This weekend I visited my friend in Denver CO for a little vacation. While walking around downtown Denver I noticed upright pianos scattered around the 16th St. Mall area, which is a promenade with bars, restaurants, and shops. I have seen these pianos in New York as well, but until now I haven’t given them much thought.
I wanted to learn more about the “why” and the “how”, so I did a little googling. It isn’t a nationwide event (as I originally thought), but on a city by city basis: Denver’s pianos are coordinated by “Your Keys to the City” created by the Downtown Denver Partnership and New York’s pianos are coordinated by “Sing for Hope”. Though each organization is independent, their mission statements are very similar. The pianos are donated, painted by local artists, and then placed in areas with heavy foot traffic, such as the 16th St. Mall area or Lincoln Center Plaza in New York. The pianos are intended to make art more accessible, showcase the talents of local artists, and encourage people to “interact with their public spaces in new and spontaneous ways.”
I think this concept is absolutely ridiculous. I think it might “showcase local artists” and “make art more accessible” if the pianos were accompanied by some kind of musical festival where pianists performed (and I realize the possible logistical nightmare of that scenario), but the way they are placed about the city in such a disrespectful fashion and played by people who know nothing about music or pianos is actually DEVALUING music instead of bringing it to the people.
I’m a pianist; I love pianos.These unfortunate creatures are OUTSIDE. They live outside in the summer months, experiencing extreme heat and often rain. The pianos are covered with a plastic tarp to protect them from the rain, but come on – that’s just ridiculous. They are not in tune, indeed they could never hope to be in tune under such conditions! They are constantly “played” by people who abuse the instruments and on the occasion when they are played by a musician of some sorts, observers do not stop and appreciate the music and performer, they watch him for what he has become : a mere novelty, a freakshow. A sidewalk will never be conducive to actual musical consumption. I’m not a snob but I’m a realist. Passing by and hearing 15 seconds of “Heart and Soul” is not musical consumption, it’s just noise.
And is it any better for the performer? I’m curious to hear from any pianists who have played the pianos, because I, myself, have not. Everytime I have tried to seek out a piano I am discouraged by the people who surround them.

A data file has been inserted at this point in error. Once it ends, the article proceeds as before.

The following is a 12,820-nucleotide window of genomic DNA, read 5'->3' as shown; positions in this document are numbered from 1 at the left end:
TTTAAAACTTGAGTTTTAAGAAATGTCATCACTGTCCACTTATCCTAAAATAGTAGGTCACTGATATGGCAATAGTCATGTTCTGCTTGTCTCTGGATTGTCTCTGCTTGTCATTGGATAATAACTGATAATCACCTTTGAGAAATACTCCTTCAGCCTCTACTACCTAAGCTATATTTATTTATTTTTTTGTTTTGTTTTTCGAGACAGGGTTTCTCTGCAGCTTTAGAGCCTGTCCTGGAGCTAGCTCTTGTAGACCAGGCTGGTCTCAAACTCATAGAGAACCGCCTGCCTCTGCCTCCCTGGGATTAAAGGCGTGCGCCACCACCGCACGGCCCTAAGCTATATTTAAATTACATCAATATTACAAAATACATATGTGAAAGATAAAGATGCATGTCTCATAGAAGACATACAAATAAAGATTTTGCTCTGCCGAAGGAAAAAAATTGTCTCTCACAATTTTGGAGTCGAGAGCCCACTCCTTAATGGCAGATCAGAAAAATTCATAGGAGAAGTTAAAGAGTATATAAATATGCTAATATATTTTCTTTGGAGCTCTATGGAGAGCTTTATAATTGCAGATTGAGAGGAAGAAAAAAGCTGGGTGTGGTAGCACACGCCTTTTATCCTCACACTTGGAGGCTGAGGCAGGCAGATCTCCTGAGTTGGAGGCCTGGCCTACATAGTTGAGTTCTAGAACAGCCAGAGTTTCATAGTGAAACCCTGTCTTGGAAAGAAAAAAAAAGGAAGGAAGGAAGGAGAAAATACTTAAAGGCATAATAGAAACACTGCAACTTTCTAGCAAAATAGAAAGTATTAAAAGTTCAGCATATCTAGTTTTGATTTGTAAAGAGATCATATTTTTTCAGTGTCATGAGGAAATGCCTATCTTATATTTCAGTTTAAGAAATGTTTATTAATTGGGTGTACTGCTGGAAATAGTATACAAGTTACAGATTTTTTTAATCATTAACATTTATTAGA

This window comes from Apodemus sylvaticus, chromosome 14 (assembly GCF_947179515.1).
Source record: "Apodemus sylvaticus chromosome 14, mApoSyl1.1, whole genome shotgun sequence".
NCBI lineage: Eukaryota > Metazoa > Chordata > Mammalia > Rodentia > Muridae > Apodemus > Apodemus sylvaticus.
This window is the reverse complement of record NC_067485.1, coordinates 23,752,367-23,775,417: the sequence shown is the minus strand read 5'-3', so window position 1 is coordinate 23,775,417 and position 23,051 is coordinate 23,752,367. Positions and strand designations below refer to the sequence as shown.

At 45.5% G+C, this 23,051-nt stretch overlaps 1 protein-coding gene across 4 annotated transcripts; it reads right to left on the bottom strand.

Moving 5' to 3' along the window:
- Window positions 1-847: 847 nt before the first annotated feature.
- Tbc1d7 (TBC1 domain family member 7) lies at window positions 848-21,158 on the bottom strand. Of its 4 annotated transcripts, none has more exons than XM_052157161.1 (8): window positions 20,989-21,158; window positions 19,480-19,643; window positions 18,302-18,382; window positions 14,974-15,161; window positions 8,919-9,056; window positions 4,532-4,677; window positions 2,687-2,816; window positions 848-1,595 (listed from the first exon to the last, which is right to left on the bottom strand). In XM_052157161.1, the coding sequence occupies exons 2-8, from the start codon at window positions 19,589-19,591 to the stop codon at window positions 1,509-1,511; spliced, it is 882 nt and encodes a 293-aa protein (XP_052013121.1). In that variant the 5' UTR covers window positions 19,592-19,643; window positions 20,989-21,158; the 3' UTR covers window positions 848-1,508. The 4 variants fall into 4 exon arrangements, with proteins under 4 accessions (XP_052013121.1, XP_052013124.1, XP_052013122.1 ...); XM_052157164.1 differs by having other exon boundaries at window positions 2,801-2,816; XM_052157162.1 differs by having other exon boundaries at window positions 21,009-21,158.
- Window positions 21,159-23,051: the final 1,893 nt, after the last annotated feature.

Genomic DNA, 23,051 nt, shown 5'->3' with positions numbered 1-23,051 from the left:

When the season is over, the pianos are donated to organizations (schools, churches, etc.), and I also think this seems great at first, but what condition are the instruments in by that point? Are we doing any favors exposing children to such low quality instruments? Is it better than nothing?
I think children should learn to play piano. Having music in the house is a wonderful thing for a family – when I was growing up I remember waking up to my grandmother practicing Bach nearly every morning. It teaches discipline, creativity, problem solving, and it gives the pianist a way to interact (kindly and lovingly) with their fellow man. Do the people who fund these public pianos feel the same way?
Camille Zamora, one of the founders of “Sing for Hope”, told the New York Observer, the success of the program lies in “people who literally never touched a piano before and sit down and start plinking out a song and find they have a voice.” Learning to play the piano takes many years, and I’m sorry – but the idea that someone “has a voice” the first time they touch a piano (or pick up any instrument) is offensive to me and devalues the idea of spending years of your life practicing to become a musician.
Obviously the organizations who coordinate these public pianos believe they are doing good, but I disagree. I think treating these instruments and music in such a flippant way is just another way of diminishing the importance of music in our society.
Have you seen these pianos? Have you interacted with them? What do you think?